All of the words in our lists are real words (or at least Scrabble words) and many of them are common, but some are abbreviations and a few have informal spellings or they are slang words.  However, they are all words that can appear in literature.  (We’ve tried to avoid any potentially rude words, although meanings can differ in different locations). 

In the beginning, it’s best to stick to words that your child is familiar with.  But once they become more fluent, you can also let them try some words they haven’t heard before. 

This is important because unusual words can appear often in children’s literature (particularly for fictional character or place names).  Your child might also be tested with pseudo / nonsense words in a phonics check at school.

You will notice that we’ve included words that start with ‘qu’.  These aren’t strictly CVC words because they have an extra letter.  But many phonics programmes teach the letter combination ‘qu’ as if it’s an individual letter because q and u almost always appear together in words.

Also note that some of the words might have a different sound for the letter ‘u’ in some accents.  For example the word ‘put’ might have a different vowel sound than the one in ‘cup’.   Just use the sounds that are normal for your local accent and let your child know that the same letter can sometimes represent more than one sound.

It’s important to start your child with words that contain the most common letter-sound relationships initially.  So all of the words in our lists contain the ‘short’ vowel sounds found in words such as ‘cat’, ‘bed’, ‘pig’, ‘dog’ and ‘cup’.  We’ve also avoided words where the consonants represent alternative sounds, such as in the word ‘gym’.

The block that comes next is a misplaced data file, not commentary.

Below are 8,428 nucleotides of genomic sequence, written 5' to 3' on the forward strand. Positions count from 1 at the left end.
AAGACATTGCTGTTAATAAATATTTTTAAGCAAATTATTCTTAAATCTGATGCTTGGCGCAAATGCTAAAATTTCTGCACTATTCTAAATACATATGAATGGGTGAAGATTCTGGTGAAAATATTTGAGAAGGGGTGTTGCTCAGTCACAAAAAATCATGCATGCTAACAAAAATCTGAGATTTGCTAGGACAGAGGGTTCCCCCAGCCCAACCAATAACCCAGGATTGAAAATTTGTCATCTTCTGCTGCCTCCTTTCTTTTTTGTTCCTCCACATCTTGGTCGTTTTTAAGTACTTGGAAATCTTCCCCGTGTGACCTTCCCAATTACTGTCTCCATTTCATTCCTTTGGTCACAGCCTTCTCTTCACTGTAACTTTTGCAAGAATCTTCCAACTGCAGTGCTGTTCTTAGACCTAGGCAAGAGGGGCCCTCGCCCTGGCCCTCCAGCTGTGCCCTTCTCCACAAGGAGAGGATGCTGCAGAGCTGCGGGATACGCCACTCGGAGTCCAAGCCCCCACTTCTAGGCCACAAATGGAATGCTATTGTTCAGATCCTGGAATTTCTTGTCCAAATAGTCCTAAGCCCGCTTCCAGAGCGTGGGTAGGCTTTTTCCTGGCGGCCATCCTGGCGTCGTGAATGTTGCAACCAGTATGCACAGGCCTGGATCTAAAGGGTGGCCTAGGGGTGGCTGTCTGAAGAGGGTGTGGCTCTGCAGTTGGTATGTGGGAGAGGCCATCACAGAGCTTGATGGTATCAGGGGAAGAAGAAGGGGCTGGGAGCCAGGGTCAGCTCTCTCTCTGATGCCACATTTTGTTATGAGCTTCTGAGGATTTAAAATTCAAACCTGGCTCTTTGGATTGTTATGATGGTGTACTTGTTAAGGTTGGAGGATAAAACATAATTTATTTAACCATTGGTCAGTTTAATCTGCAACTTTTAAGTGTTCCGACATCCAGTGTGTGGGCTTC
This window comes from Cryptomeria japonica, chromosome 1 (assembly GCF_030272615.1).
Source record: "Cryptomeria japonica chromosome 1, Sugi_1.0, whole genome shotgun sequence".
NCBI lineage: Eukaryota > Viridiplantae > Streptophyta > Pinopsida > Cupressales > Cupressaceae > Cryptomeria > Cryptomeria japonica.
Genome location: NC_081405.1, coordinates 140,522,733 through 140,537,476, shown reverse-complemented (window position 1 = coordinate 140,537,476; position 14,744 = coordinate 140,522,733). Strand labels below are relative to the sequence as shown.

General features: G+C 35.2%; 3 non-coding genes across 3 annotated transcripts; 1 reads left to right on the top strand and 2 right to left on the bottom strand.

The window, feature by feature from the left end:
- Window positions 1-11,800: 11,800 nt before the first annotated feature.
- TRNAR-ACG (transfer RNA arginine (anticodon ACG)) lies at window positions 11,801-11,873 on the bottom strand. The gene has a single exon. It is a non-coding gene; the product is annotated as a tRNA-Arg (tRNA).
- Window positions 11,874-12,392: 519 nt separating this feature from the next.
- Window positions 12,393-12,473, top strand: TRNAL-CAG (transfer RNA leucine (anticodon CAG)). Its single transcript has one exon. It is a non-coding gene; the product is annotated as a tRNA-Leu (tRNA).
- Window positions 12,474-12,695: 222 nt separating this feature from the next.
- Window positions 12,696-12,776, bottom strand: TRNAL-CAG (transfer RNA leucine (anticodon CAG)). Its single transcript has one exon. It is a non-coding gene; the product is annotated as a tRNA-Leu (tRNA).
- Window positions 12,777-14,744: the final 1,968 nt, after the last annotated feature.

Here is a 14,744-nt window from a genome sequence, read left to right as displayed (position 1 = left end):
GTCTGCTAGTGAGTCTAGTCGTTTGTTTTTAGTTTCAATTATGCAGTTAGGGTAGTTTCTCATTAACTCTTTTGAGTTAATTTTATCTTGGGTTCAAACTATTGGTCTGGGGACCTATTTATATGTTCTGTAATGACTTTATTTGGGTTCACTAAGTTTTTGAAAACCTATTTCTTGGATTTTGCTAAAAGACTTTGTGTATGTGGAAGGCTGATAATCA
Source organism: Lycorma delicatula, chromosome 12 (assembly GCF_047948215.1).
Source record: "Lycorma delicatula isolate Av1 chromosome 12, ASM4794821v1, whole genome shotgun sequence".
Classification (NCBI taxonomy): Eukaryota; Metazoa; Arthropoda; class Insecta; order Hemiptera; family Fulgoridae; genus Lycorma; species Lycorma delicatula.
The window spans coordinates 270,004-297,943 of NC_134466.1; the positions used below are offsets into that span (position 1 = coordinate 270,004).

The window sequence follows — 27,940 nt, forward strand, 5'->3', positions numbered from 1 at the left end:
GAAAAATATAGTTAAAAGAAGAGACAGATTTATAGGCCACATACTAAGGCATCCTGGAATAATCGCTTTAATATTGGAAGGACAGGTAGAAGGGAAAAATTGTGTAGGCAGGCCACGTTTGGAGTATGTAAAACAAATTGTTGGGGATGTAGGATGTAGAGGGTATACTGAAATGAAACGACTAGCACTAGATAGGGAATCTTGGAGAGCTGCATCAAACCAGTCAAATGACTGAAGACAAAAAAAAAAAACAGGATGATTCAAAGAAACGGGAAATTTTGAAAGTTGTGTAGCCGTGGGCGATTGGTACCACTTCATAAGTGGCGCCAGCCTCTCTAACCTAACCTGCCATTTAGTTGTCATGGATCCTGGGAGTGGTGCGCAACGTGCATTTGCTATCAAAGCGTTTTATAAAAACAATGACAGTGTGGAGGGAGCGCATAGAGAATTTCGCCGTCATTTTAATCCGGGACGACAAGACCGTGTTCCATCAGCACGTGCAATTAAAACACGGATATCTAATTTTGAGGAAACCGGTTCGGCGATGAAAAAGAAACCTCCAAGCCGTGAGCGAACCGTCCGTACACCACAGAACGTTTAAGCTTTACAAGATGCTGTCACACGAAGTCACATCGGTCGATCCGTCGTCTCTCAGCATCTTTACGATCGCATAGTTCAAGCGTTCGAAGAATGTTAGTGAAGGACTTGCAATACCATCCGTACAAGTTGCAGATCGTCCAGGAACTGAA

We’ve compiled a list of words to avoid with beginning readers below:

  • bah, bar, bay, bey, bow, boy, bur, buy,
  • car, caw, cig, cor, cow, coy,
  • dah, day, dew, duh,
  • far, Fay, few, fey, fir, for, fur,
  • gay, gel, gem, gib, gin, gor, guy, gym,
  • hah, has, hay, her, hew, hey, his, how, hoy, huh,
  • jar, jaw, jay, Jew, joy,
  • Kay, key,
  • lar, law, lay, low,
  • mar, maw, may, mew, mic, mow,
  • nah, nay, new, nor, now,
  • pah, par, paw, pay, per, pew, pow, pur,
  • quad, quay,
  • rah, raw, ray, reg, row,
  • saw, say, sew, sir, son, sow, soy,
  • tar, ton, tor, tow, toy,
  • veg, vow,
  • wan, war, was, way, won, wow,
  • yah, yar, yaw, yay, yew,

If you found the resources on this page helpful, you might also like our free CVC segmenting worksheets.

 

Further Resources:

Your children can also practise reading CVC words for free if you register with some of the specialist reading programmes that offer free trials.

For example:

Parents and teachers can register for a 30-day free trial with Reading Eggs.  This allows you to access over 500 highly interactive games and fun animations for developing Phonemic awareness, Phonics, Fluency, Vocabulary and Comprehension.

Learn to Read! For ages 2-13

A 30-day free trial is also available from ABCmouse.com.  This is a leading online educational website for children ages 2–8. With more than 9,000 interactive learning activities that teach reading, math, science, art, music, and more.

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Although it’s not quite free, you can get a 30-day trial with the award-winning Hooked on Phonics programme for just $1.

IXL Learning cover 8000 skills in 5 subjects including phonics and reading comprehension.  You can click on the following link to access a 7-day free trial if you live in the US.

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See also our free phonemic awareness/phonics blending activities and games – a variety of free downloadable activities and games to improve phonics blending skills.  CVC words and words containing adjacent consonants/consonant blends. 

Click on the following link to access some of our other free phonics and phonological awareness worksheets and printable resources.